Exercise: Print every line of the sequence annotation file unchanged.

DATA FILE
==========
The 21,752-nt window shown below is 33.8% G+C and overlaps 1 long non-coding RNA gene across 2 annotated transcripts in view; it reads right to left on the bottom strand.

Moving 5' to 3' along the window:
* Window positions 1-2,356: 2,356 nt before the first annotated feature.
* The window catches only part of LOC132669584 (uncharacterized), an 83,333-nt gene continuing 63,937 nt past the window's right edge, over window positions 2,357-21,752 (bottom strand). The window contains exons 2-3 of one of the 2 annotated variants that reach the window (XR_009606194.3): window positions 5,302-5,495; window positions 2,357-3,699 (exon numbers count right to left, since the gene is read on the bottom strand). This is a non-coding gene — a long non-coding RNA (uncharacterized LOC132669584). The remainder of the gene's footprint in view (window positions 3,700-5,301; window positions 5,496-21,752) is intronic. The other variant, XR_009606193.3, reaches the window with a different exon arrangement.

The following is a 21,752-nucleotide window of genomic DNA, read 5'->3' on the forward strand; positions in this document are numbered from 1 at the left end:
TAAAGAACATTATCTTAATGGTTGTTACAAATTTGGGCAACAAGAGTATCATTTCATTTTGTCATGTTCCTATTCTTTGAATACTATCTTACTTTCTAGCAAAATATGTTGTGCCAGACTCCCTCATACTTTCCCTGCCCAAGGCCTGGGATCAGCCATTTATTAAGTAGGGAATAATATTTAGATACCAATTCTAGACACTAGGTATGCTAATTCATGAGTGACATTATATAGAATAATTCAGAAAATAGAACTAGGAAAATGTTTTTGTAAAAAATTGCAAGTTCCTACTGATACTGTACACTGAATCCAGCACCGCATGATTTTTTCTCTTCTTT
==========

The 21,752-nt window shown below is 33.8% G+C and overlaps 1 long non-coding RNA gene across 2 annotated transcripts in view; it reads right to left on the bottom strand.

Moving 5' to 3' along the window:
* Window positions 1-2,356: 2,356 nt before the first annotated feature.
* The window catches only part of LOC132669584 (uncharacterized), an 83,333-nt gene continuing 63,937 nt past the window's right edge, over window positions 2,357-21,752 (bottom strand). The window contains exons 2-3 of one of the 2 annotated variants that reach the window (XR_009606194.3): window positions 5,302-5,495; window positions 2,357-3,699 (exon numbers count right to left, since the gene is read on the bottom strand). This is a non-coding gene — a long non-coding RNA (uncharacterized LOC132669584). The remainder of the gene's footprint in view (window positions 3,700-5,301; window positions 5,496-21,752) is intronic. The other variant, XR_009606193.3, reaches the window with a different exon arrangement.

The following is a 21,752-nucleotide window of genomic DNA, read 5'->3' on the forward strand; positions in this document are numbered from 1 at the left end:
TAAAGAACATTATCTTAATGGTTGTTACAAATTTGGGCAACAAGAGTATCATTTCATTTTGTCATGTTCCTATTCTTTGAATACTATCTTACTTTCTAGCAAAATATGTTGTGCCAGACTCCCTCATACTTTCCCTGCCCAAGGCCTGGGATCAGCCATTTATTAAGTAGGGAATAATATTTAGATACCAATTCTAGACACTAGGTATGCTAATTCATGAGTGACATTATATAGAATAATTCAGAAAATAGAACTAGGAAAATGTTTTTGTAAAAAATTGCAAGTTCCTACTGATACTGTACACTGAATCCAGCACCGCATGATTTTTTCTCTTCTTT